Citizen “Shot Himself,” While Handcuffed in the Back of Cop’s Patrol Car: Lawsuit

Emma Gannon | Courthouse News Service

DENVER (CN) – A Colorado family doubts a sheriff’s story that their father shot himself in the back of a police car with his hands cuffed: they claim in court that an officer killed him.

Carlos Mendoza, 36, had two children and a third on the way when he was shot to death on July 28, 2015.

His children claim in a federal complaint that El Paso County sheriff’s officers responding to an anonymous request for a welfare check went to his home and confused him with one of two other Carlos Mendozas who had served time for felonies.

There was an active warrant from another county on one of the other Carlos Mendozas, who was 10 years older than the man who was about to die, his family says – but not for their late father.

The late Carlos Mendoza was wearing swimming trunks and a T-shirt when he was arrested. Officers searched him twice, and “there is no possibility of him having a gun hidden somewhere on his person that any competent law enforcement officer would not find,” the family says in the April 6 complaint.

Mendoza was shot in the chest and killed while the police car was stopped at a red light in Colorado Springs, according to the complaint.

“The officers claimed that somehow Mr. Mendoza got possession of one of their guns, while handcuffed in the backseat of their vehicle, and managed to shoot himself,” the complaint continues. “That would have been physically impossible. It would also have been impossible for Mr. Mendoza to have been armed with a gun or other weapon (he did not even own or possess a firearm) at the time of his arrest, and threatened the officers with a gun leading to them shooting him. The only way Mr. Mendoza to have been shot dead by the firearm of one of the arresting officers is if one of the arresting officers shot him. There was no justification for shooting Mr. Mendoza. He was not resisting arrest, he was not trying to escape, he was not trying to commit suicide, and he was not threatening the officers in any way.”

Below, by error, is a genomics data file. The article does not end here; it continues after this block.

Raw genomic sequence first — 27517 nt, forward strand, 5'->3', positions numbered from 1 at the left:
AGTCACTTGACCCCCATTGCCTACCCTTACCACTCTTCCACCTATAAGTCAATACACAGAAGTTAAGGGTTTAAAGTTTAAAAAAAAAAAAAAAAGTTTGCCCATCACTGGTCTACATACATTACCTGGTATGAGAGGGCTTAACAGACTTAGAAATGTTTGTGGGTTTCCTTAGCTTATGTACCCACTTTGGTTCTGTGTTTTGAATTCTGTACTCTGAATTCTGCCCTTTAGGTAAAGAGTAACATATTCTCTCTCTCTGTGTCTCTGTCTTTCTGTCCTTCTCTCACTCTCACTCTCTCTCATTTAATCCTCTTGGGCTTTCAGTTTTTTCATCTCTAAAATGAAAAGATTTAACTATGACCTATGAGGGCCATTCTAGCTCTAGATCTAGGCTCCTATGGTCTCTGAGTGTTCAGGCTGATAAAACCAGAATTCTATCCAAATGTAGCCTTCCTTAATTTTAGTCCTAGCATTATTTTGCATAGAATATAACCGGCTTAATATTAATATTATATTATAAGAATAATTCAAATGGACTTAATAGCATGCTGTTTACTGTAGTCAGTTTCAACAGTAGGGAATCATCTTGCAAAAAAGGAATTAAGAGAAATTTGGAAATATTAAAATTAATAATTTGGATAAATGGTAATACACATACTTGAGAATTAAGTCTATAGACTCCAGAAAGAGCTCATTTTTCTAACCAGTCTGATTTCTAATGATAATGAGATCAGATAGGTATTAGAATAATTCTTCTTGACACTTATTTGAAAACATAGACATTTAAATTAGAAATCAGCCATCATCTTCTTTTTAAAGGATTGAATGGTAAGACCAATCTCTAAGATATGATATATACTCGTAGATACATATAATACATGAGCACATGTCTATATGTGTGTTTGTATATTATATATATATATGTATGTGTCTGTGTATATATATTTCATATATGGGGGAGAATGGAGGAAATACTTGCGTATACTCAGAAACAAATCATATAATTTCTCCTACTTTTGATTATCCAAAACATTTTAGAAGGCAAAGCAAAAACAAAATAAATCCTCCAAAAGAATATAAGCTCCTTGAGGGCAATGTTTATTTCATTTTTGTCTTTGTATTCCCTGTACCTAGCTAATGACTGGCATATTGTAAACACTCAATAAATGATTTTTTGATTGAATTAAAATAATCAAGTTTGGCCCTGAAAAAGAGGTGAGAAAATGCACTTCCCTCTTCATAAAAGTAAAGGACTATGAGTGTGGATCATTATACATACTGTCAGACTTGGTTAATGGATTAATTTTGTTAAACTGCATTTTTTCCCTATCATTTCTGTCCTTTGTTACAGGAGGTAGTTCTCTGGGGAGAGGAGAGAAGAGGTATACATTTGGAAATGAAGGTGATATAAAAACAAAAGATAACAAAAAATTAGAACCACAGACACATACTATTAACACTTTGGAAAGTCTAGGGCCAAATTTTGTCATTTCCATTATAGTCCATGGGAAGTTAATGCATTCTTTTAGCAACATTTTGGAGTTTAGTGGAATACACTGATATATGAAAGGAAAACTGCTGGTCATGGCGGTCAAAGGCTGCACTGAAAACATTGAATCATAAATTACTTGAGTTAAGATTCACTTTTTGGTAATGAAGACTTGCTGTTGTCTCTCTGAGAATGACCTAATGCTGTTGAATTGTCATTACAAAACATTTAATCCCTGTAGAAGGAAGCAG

The Colorado Springs Gazette reported it as suicide, describing a standoff that lasted for hours, with Mendoza holding a gun to his own head in the back seat of the police cruiser.

The Sheriff’s Office told the Gazette that “on the way to jail he moved his handcuffed hands from behind his back to the front of his body,” according to the Gazette’s July 29, 2015 story.

“While handcuffed, Mendoza drew a handgun and pointed it at his head. The deputy saw this in her rearview mirror, pulled over, fled the vehicle and called for assistance,” the article continues.

An hours-long standoff then ensued, until Mendoza shot himself, the Gazette reported, citing numerous statements from sheriff’s officers.

The family says that’s not what happened. They describe a far calmer interaction from the beginning of the incident, with an officer rolling down the back seat window so Mendoza could kiss one of his babies goodbye. They say one of the officers “used excessive force by pulling out their gun and shooting him in the chest, in violation of the Fourth Amendment.”

They seek punitive damages.

El Paso County Sheriff’s Department declined comment.

The family’s lead attorney is Alison Ruttenberg, of Boulder.

Published by Courthouse News Service.

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Filming Cops
Filming Cops 5618 posts

Filming Cops was started in 2010 as a conglomerative blogging service documenting police abuse. The aim isn’t to demonize the natural concept of security provision as such, but to highlight specific cases of State-monopolized police brutality that are otherwise ignored by traditional media outlets.

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